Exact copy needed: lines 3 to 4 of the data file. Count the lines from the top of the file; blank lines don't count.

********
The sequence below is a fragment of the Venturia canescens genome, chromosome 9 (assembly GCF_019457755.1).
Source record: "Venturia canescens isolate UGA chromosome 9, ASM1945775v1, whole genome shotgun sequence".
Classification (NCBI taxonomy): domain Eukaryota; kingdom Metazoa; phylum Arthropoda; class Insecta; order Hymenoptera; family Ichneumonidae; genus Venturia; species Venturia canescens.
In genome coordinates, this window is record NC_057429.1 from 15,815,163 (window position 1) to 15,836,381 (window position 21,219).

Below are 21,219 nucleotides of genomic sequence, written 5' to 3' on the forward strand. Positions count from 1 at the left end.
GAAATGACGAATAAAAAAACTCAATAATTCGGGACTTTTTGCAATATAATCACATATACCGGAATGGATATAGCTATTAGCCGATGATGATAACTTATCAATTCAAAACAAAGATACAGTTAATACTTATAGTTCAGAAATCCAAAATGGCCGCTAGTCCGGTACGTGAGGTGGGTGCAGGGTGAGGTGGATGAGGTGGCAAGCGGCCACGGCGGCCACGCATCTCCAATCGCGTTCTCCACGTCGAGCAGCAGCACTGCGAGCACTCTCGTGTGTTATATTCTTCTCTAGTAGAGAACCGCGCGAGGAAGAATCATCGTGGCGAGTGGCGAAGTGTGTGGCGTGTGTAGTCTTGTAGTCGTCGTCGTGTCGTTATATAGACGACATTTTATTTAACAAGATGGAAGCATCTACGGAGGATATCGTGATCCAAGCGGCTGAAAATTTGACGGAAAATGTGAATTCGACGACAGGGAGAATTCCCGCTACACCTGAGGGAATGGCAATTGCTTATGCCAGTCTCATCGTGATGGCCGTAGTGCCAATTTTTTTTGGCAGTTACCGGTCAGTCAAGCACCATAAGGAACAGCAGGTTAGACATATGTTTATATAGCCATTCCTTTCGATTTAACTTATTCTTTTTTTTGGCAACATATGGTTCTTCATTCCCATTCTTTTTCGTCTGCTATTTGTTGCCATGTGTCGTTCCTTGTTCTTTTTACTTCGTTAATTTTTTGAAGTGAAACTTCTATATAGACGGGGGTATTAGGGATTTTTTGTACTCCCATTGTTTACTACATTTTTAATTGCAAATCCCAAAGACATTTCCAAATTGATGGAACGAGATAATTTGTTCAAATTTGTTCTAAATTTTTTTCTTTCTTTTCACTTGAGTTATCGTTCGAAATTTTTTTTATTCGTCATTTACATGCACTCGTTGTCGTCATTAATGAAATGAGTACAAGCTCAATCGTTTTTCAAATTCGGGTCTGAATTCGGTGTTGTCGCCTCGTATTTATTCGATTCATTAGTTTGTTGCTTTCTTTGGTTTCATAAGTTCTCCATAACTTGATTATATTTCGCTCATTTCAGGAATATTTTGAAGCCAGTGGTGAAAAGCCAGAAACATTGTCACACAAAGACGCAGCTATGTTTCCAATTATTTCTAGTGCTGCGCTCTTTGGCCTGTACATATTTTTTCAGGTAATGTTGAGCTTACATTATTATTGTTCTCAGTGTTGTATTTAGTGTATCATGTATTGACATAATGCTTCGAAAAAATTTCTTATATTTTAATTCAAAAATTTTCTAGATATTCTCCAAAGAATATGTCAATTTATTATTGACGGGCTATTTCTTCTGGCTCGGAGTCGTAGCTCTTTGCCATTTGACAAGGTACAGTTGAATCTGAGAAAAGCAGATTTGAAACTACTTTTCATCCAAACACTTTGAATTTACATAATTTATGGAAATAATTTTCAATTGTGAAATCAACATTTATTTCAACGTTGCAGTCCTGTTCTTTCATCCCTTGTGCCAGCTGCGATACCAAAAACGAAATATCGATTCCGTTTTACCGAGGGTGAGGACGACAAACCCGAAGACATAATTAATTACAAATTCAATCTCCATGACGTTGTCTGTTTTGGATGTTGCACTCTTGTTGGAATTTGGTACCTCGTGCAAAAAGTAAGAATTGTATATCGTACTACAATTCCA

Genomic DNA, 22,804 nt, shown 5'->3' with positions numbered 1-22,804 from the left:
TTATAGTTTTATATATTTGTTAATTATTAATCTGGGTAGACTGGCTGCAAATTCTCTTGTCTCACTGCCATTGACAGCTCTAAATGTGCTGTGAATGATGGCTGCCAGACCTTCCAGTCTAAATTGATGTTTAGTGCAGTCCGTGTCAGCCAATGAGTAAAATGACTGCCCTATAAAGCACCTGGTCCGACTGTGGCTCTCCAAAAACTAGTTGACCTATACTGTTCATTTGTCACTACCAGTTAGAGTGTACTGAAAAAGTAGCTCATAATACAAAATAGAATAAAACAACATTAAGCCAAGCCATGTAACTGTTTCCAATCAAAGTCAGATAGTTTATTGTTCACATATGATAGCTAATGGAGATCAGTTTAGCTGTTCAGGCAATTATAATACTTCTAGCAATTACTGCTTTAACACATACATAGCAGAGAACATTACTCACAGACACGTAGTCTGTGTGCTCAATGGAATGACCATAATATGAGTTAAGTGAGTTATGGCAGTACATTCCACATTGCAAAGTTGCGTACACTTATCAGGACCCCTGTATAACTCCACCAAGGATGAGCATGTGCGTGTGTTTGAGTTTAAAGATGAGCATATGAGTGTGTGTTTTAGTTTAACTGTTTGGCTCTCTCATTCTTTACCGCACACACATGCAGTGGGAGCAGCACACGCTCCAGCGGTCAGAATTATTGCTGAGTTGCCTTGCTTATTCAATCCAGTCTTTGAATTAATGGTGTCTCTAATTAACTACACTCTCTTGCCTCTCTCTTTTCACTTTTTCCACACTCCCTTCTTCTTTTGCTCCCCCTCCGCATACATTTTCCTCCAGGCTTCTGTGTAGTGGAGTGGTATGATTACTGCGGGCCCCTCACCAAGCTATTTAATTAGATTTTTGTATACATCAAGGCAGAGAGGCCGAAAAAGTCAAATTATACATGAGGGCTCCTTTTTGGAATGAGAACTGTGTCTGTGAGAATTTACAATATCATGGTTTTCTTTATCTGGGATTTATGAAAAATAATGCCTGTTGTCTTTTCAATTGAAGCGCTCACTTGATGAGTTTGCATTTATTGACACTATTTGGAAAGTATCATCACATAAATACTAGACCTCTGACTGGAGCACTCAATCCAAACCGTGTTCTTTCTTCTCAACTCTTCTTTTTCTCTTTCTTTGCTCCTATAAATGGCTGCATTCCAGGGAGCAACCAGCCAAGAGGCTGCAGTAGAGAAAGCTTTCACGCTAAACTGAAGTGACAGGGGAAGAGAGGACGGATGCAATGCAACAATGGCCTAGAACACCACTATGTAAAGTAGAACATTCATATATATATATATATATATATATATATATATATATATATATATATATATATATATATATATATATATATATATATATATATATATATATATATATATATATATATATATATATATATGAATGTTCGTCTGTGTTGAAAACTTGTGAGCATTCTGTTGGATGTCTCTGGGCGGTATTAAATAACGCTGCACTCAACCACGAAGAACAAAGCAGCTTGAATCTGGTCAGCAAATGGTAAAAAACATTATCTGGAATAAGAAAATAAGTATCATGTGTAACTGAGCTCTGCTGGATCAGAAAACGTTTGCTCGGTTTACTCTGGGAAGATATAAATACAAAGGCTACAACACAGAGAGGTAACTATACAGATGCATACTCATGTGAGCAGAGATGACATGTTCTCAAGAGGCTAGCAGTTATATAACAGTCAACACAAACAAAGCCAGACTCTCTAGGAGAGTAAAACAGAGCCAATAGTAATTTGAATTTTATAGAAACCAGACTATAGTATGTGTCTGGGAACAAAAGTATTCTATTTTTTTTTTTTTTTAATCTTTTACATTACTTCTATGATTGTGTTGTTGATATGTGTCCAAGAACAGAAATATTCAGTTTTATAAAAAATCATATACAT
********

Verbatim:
Classification (NCBI taxonomy): domain Eukaryota; kingdom Metazoa; phylum Arthropoda; class Insecta; order Hymenoptera; family Ichneumonidae; genus Venturia; species Venturia canescens.
In genome coordinates, this window is record NC_057429.1 from 15,815,163 (window position 1) to 15,836,381 (window position 21,219).